Written by: Stephanie Fox, MSW, LCSW
For Embark Counseling Services
Mindfulness is described as “the awareness that emerges through paying attention, in a particular way, on purpose, in the present moment, and nonjudgmentally to the unfolding of experience moment to moment” (Kabat-Zinn, 2003).
We live in a world full of distractions. Alarms for reminders and appointments, alerts for social media, and pings for voicemails, emails, and everything in between. It is very easy to get lost in the noise in the world, noise in our head, and miss the moments in front of us. Mindfulness is wonderful opportunity to develop skills to assist in transitioning out of autopilot, training our attention, and enriching the present moments.
How to Do 5 Minute Mindful Breathing:
Find a comfortable position. Eyes can be open or closed, but it may help your focus to have your eyes closed. You may sit on the floor or on a chair. If sitting on a chair, uncross your legs. Keep your back upright, but not constricted. Find a comfortable spot for your tongue in your mouth. Rest hands in a comfortable position.
Take a breath. It may help to have your first breath be an exaggerated breath: inhaling through your nose for 3 seconds, hold for 2 seconds, and exhale through your mouth for 4 seconds. Draw your attention to your breath. You may notice the rise/fall of your chest or abdomen. You may notice cold air entering your body and warm air existing your body. Continue guiding your attention to your breath. Breathing in…breathing out.
Return your mind wandering. Our attention will always wander. This is normal, and will continue to occur in mediation and in life. When you notice your attention wandering, just notice it happened, let it go, and gently return your attention back to the breath. The process of redirecting your focus to the present is where the benefit comes in.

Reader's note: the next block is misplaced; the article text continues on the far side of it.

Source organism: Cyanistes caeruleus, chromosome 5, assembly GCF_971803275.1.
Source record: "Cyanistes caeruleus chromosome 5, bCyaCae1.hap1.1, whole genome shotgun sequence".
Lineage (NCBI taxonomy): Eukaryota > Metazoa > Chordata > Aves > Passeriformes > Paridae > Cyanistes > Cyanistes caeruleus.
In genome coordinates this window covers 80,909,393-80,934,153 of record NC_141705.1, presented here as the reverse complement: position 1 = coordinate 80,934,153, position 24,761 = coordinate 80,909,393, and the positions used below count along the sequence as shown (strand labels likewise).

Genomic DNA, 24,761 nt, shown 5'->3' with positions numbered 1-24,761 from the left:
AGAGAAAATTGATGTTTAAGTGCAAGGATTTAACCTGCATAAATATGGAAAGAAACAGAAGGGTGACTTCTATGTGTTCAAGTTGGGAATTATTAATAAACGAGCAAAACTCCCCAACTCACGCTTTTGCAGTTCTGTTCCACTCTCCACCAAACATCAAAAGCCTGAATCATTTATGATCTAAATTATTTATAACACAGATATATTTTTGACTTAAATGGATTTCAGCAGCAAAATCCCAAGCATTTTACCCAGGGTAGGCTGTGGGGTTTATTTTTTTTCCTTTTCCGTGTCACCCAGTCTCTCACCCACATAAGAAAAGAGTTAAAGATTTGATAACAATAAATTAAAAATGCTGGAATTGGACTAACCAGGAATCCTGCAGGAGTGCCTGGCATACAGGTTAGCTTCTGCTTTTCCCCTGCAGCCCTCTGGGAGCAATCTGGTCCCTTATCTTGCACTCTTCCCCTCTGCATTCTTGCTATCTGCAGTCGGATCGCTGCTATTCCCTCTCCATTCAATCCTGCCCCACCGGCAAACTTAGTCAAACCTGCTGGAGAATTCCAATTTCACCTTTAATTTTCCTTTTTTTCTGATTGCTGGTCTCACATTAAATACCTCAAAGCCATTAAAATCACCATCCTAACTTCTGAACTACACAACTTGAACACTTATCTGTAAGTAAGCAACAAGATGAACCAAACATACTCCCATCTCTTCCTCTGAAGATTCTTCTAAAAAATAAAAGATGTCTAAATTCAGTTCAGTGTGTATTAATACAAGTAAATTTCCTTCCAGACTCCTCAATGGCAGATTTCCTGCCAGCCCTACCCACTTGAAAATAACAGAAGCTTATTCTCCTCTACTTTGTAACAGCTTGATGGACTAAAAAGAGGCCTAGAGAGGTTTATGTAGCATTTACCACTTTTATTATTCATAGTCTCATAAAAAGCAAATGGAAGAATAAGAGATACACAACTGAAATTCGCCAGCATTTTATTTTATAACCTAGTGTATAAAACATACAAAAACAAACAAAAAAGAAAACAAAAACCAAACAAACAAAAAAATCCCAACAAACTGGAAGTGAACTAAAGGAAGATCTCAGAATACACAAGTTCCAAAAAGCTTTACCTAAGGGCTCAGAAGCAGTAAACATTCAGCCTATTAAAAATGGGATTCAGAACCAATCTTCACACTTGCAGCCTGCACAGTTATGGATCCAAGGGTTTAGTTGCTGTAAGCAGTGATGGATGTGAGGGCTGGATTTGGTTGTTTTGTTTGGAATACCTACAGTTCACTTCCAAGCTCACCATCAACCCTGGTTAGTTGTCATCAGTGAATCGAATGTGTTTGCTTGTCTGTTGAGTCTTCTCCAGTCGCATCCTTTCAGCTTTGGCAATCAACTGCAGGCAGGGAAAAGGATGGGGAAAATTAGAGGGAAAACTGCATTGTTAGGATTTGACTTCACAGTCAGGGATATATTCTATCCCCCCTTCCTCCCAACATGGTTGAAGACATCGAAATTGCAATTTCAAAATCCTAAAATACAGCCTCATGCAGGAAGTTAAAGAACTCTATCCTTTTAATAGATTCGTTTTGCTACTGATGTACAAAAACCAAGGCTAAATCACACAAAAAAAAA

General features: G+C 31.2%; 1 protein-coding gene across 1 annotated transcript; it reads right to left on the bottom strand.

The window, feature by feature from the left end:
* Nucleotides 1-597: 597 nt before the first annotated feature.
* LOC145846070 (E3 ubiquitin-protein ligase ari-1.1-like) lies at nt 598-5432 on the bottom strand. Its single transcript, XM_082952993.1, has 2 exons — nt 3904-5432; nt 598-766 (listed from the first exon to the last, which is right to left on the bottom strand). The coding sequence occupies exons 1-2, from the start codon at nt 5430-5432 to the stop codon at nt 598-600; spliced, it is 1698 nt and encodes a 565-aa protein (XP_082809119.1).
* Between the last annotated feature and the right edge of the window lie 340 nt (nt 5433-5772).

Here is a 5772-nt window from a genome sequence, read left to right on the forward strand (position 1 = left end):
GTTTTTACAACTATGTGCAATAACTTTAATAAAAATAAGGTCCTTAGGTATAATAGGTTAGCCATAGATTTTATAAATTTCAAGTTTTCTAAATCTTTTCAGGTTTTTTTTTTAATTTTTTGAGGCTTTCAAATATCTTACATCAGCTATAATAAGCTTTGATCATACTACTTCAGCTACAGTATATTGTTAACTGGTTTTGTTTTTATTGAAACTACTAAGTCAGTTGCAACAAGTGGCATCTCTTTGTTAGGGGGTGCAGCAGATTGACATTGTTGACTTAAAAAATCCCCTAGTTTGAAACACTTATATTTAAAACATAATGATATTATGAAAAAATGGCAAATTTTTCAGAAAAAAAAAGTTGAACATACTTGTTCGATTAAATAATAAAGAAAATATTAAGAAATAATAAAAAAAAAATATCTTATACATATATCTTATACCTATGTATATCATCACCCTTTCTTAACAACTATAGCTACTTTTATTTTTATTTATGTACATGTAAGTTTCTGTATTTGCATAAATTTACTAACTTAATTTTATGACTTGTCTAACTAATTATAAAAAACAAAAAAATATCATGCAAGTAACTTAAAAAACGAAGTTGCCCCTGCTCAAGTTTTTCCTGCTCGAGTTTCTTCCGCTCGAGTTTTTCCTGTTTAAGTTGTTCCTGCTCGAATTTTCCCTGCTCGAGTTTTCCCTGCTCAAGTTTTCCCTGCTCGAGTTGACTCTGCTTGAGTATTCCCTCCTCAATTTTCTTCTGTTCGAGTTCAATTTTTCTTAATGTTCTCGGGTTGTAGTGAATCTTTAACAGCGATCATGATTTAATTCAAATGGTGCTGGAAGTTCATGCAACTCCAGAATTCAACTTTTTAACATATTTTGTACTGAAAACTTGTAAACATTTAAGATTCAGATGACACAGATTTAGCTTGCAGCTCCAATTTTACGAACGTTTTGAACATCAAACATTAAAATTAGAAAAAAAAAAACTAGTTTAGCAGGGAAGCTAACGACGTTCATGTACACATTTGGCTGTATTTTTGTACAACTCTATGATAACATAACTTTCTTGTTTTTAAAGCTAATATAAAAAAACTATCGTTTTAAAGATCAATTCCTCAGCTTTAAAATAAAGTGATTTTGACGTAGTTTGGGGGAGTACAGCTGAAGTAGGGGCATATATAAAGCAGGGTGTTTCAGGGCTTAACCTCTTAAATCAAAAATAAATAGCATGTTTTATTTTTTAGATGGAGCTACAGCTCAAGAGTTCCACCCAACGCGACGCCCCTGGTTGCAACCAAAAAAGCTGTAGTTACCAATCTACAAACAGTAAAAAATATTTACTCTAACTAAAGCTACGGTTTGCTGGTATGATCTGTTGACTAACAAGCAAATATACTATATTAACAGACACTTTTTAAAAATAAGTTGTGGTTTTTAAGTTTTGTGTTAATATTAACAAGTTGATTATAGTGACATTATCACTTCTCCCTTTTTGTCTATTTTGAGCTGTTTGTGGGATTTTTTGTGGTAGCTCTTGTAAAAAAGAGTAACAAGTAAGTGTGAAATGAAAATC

Let it go & practice compassion. Do not judge your thoughts or yourself. Let go if you are doing this right or wrong. It is easy to judge your wandering mind with statements of “I shouldn’t be thinking that” or “that’s stupid for me to be thinking of”. When you are arguing with your thoughts, you are arguing with yourself. Bring your attention back to your breathing. Do not judge yourself. Let it go. Return back to your breath.
Closure. After you complete your 5 minute mindful breathing, try focusing on the sensations of body throughout your day. Practice deep, mindful breaths throughout your day.
If you would like to progress, explore mindful body scans. However, if breathing is not a comfortable activity, try mindful walking or challenge yourself with completing a mindful ordinary task, such as teeth brushing. Noticing the sensations of the water, the bristles, the tooth paste.
For younger children, please feel free to check out this quick 5 Youtube videos. https://youtu.be/shR8DLyOkcg
Winston, D. (2016) A 5 Minute Breathing Meditation to Cultivate Mindfulness. Retrieved from: https://www.mindful.org/a-five-minute-breathing-meditation/.